According to a survey of more than 220 travel managers conducted by the National Business Travel Association this month, 74 percent of the U.S. companies surveyed are continuing to seek out new travel cost-cutting measures for 2002. And the bad news for the hospitality industry is that the most-targeted areas include air (58 percent) and hotel expenditures (57 percent). Survey respondents also mentioned videoconferencing, an increased use of corporate and charter planes, and online booking as cost-reduction measures they plan to have in effect this year.
"In these uncertain economic times, American corporations are focused on the bottom line," says Marianne McInerney, NBTA’s executive director. "Meeting essential business objectives while keeping travel costs down will be a major priority in 2002."
Sixty percent of respondents said their firms would be reducing non-essential travel, and 52 percent are planning to hold fewer meetings at hotels. To bring down air costs, they are booking "discount" airlines (51 percent), booking flights more than a week ahead (61 percent), and using alternative airports (43 percent).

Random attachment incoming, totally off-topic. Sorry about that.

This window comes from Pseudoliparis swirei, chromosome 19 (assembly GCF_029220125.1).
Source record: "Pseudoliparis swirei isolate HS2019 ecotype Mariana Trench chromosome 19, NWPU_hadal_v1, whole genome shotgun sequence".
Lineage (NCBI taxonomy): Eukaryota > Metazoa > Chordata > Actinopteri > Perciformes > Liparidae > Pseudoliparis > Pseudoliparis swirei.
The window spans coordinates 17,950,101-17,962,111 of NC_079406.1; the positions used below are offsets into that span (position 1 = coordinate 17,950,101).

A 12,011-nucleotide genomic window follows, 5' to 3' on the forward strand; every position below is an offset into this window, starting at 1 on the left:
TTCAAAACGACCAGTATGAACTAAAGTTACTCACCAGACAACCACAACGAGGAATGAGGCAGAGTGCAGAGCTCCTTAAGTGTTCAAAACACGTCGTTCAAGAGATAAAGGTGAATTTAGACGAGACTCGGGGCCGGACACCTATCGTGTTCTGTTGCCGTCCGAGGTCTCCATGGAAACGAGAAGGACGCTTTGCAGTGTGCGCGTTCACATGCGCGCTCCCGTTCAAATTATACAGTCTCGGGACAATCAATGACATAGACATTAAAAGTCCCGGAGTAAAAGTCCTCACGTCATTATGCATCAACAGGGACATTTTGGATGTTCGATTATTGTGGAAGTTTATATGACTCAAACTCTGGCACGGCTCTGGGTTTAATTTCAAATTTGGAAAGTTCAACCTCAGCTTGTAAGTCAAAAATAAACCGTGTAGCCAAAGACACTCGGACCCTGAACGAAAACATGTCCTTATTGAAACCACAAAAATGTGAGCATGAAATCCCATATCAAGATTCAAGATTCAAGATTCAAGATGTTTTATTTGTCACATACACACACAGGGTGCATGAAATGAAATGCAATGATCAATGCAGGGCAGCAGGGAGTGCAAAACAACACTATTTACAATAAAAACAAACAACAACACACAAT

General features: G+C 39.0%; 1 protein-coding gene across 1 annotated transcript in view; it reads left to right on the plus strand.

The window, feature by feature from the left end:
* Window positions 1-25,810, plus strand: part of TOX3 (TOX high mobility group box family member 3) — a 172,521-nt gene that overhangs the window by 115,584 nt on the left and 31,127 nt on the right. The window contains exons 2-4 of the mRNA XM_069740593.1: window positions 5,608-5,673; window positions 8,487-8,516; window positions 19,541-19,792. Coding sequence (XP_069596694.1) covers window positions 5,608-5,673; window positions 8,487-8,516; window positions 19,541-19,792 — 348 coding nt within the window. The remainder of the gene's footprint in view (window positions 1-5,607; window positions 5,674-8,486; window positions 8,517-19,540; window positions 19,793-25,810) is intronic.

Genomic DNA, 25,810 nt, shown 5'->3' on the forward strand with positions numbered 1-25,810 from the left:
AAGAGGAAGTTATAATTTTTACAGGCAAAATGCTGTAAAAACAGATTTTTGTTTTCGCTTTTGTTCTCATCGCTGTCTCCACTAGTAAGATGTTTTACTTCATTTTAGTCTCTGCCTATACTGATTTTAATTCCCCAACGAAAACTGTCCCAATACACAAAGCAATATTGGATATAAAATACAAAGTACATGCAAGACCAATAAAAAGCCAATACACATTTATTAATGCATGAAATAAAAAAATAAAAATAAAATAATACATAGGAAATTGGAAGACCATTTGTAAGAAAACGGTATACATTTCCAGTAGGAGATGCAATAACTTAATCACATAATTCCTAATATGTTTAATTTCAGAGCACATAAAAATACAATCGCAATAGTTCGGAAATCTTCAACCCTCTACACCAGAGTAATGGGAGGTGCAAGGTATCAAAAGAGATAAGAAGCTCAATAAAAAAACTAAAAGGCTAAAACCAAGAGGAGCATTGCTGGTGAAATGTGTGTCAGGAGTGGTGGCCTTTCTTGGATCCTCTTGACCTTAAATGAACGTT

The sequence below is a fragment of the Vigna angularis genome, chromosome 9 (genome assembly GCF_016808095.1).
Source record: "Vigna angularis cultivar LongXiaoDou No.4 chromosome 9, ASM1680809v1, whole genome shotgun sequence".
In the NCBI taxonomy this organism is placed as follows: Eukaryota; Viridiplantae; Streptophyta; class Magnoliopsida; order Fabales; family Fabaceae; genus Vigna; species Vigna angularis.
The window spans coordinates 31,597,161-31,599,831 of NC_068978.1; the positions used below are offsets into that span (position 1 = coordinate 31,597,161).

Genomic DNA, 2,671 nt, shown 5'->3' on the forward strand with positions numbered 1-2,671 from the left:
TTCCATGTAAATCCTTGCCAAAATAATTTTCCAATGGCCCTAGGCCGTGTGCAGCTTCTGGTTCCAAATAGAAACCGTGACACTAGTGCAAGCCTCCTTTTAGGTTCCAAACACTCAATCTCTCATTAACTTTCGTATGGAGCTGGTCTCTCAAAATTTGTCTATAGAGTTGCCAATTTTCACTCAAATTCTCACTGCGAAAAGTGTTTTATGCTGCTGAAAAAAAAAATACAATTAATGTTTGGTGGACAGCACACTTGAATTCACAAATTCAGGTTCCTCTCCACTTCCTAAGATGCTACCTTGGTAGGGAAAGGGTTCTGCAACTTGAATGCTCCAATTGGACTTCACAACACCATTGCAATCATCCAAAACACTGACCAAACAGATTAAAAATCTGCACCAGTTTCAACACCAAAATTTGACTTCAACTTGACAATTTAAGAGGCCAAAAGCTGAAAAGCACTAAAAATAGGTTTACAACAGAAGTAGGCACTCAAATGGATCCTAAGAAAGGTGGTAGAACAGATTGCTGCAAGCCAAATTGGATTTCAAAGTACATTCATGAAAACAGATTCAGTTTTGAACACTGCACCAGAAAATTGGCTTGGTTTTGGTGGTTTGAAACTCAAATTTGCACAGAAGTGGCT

"Last year, we saw many corporations reducing their overall travel," says McInerney. "In 2002, they are getting back on the road by using more lower-priced travel options. Many corporations are choosing low-fare airlines and discount rather than full-service hotels this year as a way to meet their travel objectives for less money."
But what really gets travel managers hot under the collar, the survey found, was the disparities between leisure and business fares. Almost half of the respondents said that discounts intended to stimulate leisure travel had no visible impact on corporate travel purchases, because continued restrictions make these discounts impractical for business travel. "This is a clear indicator that travel companies’ current pricing strategies are not impacting corporate travel decisions," McInerney concludes.